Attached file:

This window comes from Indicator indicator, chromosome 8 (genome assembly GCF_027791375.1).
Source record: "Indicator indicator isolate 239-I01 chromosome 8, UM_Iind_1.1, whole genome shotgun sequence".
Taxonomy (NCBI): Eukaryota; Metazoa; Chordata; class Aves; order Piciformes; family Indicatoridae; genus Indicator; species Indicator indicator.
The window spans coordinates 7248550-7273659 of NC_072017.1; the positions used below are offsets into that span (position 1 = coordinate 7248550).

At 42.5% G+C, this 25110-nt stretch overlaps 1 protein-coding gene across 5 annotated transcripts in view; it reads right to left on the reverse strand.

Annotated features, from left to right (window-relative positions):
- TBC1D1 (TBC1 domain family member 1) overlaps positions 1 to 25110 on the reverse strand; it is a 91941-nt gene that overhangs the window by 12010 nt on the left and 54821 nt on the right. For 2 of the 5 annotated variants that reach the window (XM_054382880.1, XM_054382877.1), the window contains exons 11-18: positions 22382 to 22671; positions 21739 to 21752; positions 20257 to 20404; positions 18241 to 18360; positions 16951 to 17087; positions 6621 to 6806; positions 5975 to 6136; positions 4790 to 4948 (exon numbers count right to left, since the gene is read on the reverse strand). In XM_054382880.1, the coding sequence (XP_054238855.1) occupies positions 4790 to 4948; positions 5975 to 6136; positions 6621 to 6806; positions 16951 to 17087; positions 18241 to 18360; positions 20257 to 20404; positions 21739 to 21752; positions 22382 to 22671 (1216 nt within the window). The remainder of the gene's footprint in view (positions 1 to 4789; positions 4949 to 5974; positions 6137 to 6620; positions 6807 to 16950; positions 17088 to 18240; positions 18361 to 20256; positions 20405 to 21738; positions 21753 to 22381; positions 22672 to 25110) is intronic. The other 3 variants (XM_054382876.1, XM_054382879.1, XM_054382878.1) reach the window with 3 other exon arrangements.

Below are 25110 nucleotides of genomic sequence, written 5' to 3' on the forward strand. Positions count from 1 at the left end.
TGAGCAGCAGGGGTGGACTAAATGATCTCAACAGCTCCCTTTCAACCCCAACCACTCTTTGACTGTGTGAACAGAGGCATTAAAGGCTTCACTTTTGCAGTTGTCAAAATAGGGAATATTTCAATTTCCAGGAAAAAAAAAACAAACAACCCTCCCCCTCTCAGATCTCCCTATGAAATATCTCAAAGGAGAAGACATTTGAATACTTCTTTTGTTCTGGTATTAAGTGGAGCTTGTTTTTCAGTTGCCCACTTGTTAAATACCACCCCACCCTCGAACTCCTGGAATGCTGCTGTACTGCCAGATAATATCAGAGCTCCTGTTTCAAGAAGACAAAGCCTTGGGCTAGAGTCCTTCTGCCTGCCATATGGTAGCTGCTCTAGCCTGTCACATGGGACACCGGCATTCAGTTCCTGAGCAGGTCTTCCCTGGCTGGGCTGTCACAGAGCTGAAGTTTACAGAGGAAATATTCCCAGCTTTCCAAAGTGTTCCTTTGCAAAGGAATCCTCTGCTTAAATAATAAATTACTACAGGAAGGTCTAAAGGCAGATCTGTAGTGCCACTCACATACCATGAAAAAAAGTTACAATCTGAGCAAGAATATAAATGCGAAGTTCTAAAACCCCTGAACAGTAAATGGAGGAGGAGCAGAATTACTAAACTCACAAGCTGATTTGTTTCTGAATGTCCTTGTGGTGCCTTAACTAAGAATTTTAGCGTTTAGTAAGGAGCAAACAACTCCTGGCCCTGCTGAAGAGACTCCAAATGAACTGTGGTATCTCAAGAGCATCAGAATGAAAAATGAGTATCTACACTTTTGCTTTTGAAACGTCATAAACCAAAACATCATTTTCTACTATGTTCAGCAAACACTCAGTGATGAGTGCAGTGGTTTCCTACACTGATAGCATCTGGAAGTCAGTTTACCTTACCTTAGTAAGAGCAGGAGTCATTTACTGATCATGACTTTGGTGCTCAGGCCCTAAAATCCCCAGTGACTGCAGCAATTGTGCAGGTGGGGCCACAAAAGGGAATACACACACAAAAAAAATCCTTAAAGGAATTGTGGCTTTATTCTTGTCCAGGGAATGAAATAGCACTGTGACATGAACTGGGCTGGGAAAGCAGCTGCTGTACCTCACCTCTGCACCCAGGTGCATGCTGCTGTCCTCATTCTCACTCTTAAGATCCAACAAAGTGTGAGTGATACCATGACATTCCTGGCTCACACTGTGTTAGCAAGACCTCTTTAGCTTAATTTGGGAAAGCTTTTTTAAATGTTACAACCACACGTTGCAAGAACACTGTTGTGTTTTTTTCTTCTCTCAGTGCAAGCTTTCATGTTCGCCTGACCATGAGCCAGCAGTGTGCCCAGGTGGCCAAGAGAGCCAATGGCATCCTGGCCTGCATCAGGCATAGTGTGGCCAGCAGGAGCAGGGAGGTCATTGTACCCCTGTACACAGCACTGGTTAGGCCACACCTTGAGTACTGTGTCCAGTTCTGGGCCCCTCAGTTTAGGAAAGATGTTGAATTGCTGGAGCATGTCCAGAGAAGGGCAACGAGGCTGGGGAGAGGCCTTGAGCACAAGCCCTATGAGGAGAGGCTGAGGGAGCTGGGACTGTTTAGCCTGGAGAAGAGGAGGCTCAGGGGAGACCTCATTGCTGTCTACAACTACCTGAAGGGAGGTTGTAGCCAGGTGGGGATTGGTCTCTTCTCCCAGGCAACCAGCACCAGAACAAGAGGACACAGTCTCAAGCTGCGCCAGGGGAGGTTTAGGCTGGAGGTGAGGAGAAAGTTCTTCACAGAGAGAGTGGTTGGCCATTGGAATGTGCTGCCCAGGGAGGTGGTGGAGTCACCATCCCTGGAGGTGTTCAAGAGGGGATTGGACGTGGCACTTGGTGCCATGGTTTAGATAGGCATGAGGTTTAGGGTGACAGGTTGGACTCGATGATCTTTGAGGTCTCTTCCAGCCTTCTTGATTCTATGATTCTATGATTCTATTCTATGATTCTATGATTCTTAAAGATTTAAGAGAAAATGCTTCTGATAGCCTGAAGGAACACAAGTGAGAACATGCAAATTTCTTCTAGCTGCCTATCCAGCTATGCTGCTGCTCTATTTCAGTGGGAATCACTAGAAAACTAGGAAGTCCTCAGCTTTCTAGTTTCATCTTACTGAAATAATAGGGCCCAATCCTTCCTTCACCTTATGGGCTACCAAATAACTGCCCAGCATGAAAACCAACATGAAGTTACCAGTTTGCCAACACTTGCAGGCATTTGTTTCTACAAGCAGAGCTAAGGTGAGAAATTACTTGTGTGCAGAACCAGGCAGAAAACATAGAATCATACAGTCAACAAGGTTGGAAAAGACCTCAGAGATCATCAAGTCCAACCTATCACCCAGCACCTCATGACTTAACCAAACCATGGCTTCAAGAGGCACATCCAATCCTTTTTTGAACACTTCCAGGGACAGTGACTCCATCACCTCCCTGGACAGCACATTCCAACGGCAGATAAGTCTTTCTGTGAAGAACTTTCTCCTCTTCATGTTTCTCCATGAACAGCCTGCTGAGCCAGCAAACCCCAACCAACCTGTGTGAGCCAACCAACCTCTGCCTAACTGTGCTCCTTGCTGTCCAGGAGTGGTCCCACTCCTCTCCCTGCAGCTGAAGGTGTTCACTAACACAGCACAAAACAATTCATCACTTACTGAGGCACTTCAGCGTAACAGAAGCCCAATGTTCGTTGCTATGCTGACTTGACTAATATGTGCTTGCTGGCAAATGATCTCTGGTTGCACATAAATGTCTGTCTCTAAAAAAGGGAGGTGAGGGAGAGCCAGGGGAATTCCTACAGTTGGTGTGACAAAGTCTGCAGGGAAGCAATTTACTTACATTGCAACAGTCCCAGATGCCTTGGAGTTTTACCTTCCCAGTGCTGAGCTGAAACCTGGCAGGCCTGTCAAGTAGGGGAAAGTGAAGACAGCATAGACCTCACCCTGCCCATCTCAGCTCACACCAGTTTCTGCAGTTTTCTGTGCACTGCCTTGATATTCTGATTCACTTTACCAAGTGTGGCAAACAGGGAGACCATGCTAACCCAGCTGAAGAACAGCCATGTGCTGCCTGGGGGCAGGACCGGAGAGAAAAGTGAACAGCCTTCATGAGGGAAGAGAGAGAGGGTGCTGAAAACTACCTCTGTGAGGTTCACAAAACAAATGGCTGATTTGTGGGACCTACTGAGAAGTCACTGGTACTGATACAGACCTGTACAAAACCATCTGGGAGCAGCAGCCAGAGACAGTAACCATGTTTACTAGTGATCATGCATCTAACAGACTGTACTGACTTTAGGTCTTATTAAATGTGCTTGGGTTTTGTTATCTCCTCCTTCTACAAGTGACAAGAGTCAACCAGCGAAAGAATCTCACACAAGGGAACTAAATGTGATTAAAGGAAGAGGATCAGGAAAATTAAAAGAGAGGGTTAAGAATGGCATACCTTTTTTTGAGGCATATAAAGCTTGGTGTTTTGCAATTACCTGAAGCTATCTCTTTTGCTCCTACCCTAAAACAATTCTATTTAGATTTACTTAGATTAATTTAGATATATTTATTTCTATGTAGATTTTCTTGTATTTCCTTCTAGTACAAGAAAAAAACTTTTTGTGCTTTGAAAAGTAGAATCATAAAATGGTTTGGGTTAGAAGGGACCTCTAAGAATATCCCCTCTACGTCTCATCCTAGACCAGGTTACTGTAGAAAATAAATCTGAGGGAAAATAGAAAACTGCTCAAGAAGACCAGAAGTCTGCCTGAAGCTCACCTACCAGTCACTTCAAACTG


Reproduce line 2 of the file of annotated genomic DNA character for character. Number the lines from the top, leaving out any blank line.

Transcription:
Source record: "Indicator indicator isolate 239-I01 chromosome 8, UM_Iind_1.1, whole genome shotgun sequence".